This book explores the experiences of pregnant women and their partners, pre- and post-birth, during the catastrophic Australian bushfire season of 2019-20 and the subsequent COVID-19 pandemic. Engaging a range of concepts, including the Pyrocene, breath, care and embodiment, the authors explore how climate crisis is changing experiences of having children. They also raise questions about how gender and sexuality are shaped by histories of human engagements with fire.
This interdisciplinary analysis brings feminist and queer questions about reproduction and kin into debates on contemporary planetary crises.
Understanding what ‘family’ means – and how best to support families – depends on challenging politicised assumptions that frame ‘ordinary’ families in comparison to an imagined problematic ‘other’.
Learning from the perspectives of people who were in care in childhood, this innovative book helps redefine the concept of family. Linking two longitudinal studies involving young adults in England, it reveals important new insights into the diverse and dynamic complexity of family lives, identities and practices in time – through childhood and beyond.
Paving the way for future policy and practice, this book makes an important contribution to the theorisation of family in the 21st century.
EPDF and EPUB available Open Access under CC-BY-NC-ND licence.
Freedom of religion and belief is crucial to any sustainable development process, yet the Sustainable Development Goals (SDGs) pay little attention to religious inequalities.
This book offers a comprehensive overview of how efforts to achieve SDGs can be enhanced by paying greater attention to freedom of religion and belief. In particular, it illustrates how poverty is often a direct result of religious prejudice and how religious identity can shape a person’s job prospects, their children’s education and the quality of public services they receive. Drawing on evidence from Asia, the Middle East and sub-Saharan Africa, the book foregrounds the lived experiences of marginalized communities as well as researchers and action organizations.
Children in the Global South continue to be affected by social disadvantage in our unequal post-colonial world order. With a focus on working-class children in Latin America, this book explores the challenges of promoting children’s rights in a decolonizing context.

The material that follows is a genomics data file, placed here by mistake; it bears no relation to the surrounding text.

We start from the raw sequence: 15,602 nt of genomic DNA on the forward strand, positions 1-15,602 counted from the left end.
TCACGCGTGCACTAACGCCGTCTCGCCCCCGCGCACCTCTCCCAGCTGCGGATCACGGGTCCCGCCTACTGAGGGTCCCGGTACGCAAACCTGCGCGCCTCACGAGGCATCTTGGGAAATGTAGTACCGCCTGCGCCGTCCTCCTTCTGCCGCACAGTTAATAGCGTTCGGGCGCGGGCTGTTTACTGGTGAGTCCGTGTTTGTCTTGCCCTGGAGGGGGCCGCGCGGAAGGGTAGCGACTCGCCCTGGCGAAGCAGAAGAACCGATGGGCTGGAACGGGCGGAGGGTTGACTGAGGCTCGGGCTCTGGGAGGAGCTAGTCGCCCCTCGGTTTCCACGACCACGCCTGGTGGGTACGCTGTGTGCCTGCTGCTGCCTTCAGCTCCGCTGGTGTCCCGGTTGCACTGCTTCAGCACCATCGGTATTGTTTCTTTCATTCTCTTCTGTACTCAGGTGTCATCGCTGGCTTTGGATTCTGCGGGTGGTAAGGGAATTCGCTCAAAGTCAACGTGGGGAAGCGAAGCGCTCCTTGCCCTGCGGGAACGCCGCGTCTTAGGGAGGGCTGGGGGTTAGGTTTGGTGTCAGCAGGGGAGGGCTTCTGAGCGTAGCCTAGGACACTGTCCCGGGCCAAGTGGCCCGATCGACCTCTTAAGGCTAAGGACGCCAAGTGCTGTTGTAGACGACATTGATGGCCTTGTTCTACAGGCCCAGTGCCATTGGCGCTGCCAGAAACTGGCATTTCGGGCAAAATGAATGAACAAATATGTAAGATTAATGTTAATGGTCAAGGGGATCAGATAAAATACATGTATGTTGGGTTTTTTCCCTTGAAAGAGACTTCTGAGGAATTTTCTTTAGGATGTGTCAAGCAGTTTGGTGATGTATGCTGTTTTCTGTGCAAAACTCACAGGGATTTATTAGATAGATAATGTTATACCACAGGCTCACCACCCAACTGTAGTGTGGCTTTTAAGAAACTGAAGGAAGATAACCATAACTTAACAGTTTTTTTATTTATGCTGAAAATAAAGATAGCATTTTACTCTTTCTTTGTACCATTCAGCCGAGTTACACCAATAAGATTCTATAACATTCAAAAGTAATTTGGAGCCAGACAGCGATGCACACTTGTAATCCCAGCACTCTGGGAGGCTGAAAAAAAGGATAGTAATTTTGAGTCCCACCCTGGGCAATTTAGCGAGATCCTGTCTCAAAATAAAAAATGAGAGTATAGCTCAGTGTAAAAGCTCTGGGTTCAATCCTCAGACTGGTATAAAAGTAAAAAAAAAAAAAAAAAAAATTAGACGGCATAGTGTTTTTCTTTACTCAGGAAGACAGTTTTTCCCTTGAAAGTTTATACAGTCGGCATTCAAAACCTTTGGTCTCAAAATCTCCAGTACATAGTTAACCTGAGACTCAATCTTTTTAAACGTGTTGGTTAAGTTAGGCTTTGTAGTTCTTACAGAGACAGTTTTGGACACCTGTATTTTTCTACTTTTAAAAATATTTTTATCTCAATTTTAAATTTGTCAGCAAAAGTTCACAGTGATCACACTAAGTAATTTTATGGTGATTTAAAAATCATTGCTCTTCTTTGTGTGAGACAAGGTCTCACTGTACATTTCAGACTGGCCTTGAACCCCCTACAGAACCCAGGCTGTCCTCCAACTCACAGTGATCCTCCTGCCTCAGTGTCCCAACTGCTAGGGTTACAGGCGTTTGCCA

Liebel and colleagues give insights into the political lives of children and demonstrate ways in which the concept of children’s rights can be made meaningful at the grassroots level. Looking to the future, they consider how collaborative research with children can counteract their marginalization and oppression in society.
It is widely understood that race is a social fact with profound implications for life chances, group identity, collective representation and the social order. ‘Whiteness’, the source of race-based inequality and injustice, is perpetuated through power, violence and an array of complex processes which help protect the status quo.
While there has been much focus on the psychological harm of racism on people of colour, less attention has been paid to the role of psychological functioning of white groups in maintaining unequal social configurations.
In this much-needed book, Guilaine Kinouani, a leading thinker and commentator on race, deftly cuts to the heart of the problem, arguing that whiteness is a historically and socially located psychosocial phenomenon as much as one which evades time and space locations. She examines how the psychological and psychic factors involved in the reproduction of whiteness intersect with macro structures, shedding light on everyday race dynamics, race inequality and racial violence. This book will be of interest to all who seek to understand the impact of ‘whiteness’ so they can be more effective anti-racists.